Compensation systems – fair is in the eye of the beholder

Dear Joan,

I was hired two years ago in a management position. I have received exemplary reviews and have met all the goals set for my position. I have repeatedly made suggestions that have resulted in monetary savings and increased productivity. I get along well with the majority of my coworkers and my staff. I have gotten all positive feedback from above and below me.

 

My first year, my bonus was not as much as I expected. When I discussed this with my manager, he explained that I had not met all the goals set forth and this is because I was new. They thought I was doing great.

 

This year I met my goals 100 percent. Although it is a big “no-no,” my fellow managers discussed raises and bonuses. I know for a fact that these other managers did not meet all their goals and although our productivity results are fairly equal, mine are slightly better. I received a 4% raise and a $6100 bonus. They received a 4.1% raise/$6500 bonus and a 4.2% raise/$6700 bonus. These amounts are so small as to be insignificant, yet they mean something. What? These managers have worked at the company for over 15 years and I am a newcomer but the formula for the bonus figure doesn’t use this information. Is it political?

 

I am extremely bothered by this. I work extremely hard and I was told I would be recognized for hard work. I feel betrayed. We are not supposed to know each other’s figures, so I am not able to use this information to initiate a conversation with my manager and to be honest, I am not sure what it would accomplish anyhow. I truly cannot figure out why my fellow managers received symbolically larger amounts than I did.

 

My job pays well, has great benefits and offers a tremendous amount of flexibility. My family loves it here and my children would be devastated if we moved. However, if it were not for these points, I would begin to look elsewhere. I am feeling betrayed and I am concerned that I am going nowhere in my present position given the response to my hard work.

 

What meaning do you attach to the raises/bonuses and the fractionally larger amounts to other managers? Am I going nowhere fast?

 

Answer:

“Betrayed”? You must be kidding. I can buy “irked” or “confused” but betrayed? “Going nowhere?” What are you thinking? You have a job you love, great benefits, lots of flexibility, you get along with everyone, they love your work and your family is happy. Do you have any idea how many people would trade their life for yours?

 

Now, I can understand why you would question the difference in amounts, since you met all your goals, but let’s take a step back and get some perspective here. You have absolutely no way of knowing the details of your fellow manager’s productivity or their other value-added contributions. Frankly, I’m not surprised that two managers with 15 years experience got more than you did. (Imagine the impact if you got more than they did, or even if you all got the same amount.) And if you read into this more than is intended and catastrophize it, you will destroy your own motivation and performance.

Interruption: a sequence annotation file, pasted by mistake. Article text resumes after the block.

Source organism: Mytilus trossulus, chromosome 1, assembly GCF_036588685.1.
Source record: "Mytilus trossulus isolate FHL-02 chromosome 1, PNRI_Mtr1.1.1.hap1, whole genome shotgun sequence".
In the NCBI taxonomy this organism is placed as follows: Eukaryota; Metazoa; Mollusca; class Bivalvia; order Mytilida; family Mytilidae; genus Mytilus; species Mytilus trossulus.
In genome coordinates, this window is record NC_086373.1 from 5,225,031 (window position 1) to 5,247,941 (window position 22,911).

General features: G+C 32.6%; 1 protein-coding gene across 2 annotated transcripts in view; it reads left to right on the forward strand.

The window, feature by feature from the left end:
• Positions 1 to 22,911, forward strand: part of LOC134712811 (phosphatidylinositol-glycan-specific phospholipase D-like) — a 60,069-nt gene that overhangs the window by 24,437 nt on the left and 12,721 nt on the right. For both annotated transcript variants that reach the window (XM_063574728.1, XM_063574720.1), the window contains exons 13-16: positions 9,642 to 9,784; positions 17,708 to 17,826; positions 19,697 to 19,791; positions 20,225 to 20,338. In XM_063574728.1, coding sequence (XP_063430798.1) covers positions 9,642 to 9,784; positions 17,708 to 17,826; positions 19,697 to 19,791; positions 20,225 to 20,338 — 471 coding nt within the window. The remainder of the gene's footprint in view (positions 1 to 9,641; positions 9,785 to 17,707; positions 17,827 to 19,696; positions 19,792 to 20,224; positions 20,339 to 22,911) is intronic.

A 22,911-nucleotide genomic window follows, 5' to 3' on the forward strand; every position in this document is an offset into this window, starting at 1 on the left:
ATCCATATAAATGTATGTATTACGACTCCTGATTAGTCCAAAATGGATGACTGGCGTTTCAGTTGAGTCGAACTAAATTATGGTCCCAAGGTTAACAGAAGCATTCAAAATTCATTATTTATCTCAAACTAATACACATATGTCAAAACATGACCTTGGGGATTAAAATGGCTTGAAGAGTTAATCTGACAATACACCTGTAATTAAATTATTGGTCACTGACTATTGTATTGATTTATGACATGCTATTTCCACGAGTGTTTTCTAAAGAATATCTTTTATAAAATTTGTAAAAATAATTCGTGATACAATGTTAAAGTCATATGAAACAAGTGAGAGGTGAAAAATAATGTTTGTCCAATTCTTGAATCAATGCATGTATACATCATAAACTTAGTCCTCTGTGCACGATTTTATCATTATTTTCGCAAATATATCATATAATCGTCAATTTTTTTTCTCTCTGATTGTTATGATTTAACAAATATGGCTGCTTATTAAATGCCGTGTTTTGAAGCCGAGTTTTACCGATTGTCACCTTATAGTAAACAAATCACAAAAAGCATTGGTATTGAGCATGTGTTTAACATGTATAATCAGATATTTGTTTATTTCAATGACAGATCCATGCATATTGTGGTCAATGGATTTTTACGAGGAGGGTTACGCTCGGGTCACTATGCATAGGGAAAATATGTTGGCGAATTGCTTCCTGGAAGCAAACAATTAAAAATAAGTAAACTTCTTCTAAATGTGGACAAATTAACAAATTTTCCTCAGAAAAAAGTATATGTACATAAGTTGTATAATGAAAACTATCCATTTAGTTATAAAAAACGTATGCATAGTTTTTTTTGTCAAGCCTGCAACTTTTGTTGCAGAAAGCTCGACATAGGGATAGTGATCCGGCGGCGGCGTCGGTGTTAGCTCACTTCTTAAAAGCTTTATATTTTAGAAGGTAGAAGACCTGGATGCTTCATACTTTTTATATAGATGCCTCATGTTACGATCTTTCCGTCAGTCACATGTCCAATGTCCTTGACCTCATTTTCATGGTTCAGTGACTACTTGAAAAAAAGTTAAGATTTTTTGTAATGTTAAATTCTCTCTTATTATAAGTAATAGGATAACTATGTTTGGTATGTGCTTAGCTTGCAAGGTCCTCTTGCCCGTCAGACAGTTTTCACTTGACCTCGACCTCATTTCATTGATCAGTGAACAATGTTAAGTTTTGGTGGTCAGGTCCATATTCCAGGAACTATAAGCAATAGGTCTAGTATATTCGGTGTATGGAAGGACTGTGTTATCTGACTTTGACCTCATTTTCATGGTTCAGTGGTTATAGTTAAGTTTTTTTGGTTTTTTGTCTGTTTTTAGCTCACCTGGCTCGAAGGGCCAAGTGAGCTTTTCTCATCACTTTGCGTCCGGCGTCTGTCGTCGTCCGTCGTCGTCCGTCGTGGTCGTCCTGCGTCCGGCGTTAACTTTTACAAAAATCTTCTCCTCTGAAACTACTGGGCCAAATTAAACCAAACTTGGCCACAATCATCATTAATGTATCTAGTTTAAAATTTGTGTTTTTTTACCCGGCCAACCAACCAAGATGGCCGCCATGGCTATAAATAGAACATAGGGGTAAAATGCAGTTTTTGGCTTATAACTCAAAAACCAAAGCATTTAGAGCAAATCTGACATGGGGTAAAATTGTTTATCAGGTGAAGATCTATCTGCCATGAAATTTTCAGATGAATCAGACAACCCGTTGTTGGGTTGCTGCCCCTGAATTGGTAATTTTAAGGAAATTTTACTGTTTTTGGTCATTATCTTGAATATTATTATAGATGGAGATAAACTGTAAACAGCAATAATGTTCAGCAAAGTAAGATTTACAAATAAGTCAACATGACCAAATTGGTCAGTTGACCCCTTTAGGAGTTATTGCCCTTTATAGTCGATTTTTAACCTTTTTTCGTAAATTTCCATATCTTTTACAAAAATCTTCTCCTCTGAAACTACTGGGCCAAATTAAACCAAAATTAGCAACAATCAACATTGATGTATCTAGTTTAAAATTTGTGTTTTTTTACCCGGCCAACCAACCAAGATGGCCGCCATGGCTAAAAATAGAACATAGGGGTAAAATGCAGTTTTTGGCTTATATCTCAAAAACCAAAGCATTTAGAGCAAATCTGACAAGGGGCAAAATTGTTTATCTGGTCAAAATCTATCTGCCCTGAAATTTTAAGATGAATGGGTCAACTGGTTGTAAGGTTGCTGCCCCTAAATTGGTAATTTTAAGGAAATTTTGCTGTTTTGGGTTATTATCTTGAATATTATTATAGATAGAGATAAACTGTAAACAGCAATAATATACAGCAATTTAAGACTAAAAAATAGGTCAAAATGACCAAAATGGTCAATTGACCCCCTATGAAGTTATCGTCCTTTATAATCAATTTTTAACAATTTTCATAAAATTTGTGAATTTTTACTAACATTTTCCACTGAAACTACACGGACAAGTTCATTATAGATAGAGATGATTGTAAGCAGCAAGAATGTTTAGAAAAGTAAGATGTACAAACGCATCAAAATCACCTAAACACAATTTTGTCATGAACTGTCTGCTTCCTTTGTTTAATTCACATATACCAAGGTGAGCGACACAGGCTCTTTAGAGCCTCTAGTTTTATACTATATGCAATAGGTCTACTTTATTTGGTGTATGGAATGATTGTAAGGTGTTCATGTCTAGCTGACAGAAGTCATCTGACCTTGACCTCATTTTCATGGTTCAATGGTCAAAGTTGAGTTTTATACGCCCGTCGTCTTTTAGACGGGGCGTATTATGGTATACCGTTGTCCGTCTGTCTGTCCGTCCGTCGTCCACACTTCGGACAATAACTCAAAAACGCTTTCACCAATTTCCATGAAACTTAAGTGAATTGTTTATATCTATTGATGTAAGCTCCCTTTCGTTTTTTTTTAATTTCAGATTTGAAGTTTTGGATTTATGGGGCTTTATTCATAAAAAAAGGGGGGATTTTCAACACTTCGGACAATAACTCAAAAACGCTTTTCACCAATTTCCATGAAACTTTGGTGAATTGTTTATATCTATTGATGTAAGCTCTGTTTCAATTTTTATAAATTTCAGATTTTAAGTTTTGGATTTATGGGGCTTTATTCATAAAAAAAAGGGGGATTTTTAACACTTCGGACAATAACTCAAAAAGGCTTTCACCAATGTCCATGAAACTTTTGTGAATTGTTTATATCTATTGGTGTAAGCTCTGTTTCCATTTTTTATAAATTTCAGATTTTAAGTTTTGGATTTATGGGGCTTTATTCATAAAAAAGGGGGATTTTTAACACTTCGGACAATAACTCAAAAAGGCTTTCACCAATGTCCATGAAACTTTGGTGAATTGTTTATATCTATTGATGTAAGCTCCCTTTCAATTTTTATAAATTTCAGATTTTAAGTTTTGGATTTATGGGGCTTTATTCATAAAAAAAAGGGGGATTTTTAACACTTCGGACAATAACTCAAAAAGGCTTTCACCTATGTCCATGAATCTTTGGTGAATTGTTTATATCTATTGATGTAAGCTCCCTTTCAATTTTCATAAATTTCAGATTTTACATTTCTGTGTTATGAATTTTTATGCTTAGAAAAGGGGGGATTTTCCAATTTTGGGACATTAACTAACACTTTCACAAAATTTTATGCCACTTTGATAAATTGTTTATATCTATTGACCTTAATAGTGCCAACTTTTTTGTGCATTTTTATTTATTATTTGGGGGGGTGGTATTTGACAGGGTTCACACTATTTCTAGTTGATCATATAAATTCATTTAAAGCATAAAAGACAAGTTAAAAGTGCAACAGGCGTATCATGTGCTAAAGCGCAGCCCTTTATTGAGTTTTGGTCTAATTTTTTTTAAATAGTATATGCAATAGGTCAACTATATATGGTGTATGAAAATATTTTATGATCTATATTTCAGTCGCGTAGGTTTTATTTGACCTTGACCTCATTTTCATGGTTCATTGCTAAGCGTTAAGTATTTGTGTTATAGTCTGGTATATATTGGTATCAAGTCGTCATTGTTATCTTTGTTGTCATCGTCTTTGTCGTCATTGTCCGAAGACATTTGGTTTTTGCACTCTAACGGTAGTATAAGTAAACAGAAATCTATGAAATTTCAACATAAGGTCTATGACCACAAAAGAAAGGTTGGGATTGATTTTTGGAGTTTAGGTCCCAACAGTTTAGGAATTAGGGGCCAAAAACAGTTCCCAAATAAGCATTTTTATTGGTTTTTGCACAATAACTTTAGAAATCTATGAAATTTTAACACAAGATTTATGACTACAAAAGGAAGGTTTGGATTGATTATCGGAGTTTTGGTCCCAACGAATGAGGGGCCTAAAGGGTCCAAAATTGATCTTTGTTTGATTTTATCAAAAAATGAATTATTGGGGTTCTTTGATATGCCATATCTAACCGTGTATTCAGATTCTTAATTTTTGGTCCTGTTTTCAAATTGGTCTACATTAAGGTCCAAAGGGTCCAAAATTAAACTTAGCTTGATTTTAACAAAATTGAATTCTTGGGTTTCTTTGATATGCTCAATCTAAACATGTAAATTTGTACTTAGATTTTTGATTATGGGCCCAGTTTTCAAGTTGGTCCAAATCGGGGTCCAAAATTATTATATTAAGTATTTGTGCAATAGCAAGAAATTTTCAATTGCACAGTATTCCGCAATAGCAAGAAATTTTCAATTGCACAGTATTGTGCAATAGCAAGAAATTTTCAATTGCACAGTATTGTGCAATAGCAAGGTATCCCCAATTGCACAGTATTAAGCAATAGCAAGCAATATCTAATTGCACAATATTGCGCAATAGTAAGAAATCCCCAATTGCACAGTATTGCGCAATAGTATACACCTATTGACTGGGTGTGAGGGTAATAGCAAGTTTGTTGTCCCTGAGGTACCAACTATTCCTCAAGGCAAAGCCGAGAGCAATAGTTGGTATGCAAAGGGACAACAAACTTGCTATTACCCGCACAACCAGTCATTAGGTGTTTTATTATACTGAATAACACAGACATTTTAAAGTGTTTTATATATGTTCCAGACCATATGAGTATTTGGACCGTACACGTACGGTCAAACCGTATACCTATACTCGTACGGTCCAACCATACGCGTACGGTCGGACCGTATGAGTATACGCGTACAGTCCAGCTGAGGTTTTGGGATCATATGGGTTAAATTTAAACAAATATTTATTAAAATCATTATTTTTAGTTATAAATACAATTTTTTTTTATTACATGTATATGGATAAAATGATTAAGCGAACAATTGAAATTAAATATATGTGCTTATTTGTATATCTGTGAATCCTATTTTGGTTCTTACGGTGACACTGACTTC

Getting a 4% raise and a $6100 bonus probably seemed fantastic before you compared it to everyone else’s. No matter how sophisticated compensation systems get, I don't know any system that is viewed as perfectly fair by everyone. Every rating system—including those with complex formulas—include a component of subjectivity.

 

For example, some companies use a formula, where they give new employees a bigger percentage of merit pay based on their salaries. The rationale? They are trying to bring the salaries of new employees up faster than those of experienced employees. Is this fair? Not in the eyes of the experienced employees, who get smaller percentages and eventually get no raise at all when they hit the top of the pay scale. If experienced employees really perform above the standard, they may get a fixed amount bonus.

 

Or, how about the companies who recruit for hard-to-fill jobs and pay newcomers more than the experienced employees who are in the same jobs? This causes so much rancor, these companies end up having to make salary adjustments or pay out “retention bonuses.”

 

Let’s take the case of the companies that pay everyone the same amount across the board. One could argue that this is a fair approach. Well, not in the eyes of the star employees who are paid the same as the slackers. And boy, does this method breed slackers.

 

Shake this off. Go to your manager and tell him that you were pleased with your increase but you would like to know how the system works so you can earn even more next year. Then get over it and get on with having a great year.


Joan Lloyd is a Milwaukee based executive coach and organizational & leadership development strategist. She is known for her ability to help leaders and their teams achieve measurable, lasting improvements. Joan Lloyd & Associates, specializes in leadership development, organizational change and teambuilding, providing: executive coaching, CEO coaching & leader team coaching, 360-degree feedback processes, retreat facilitation and presentation skill coaching and small group labs. Contact Joan Lloyd & Associates at (414) 573-1616, mailto:info@joanlloyd.com, or www.JoanLloyd.com 
 
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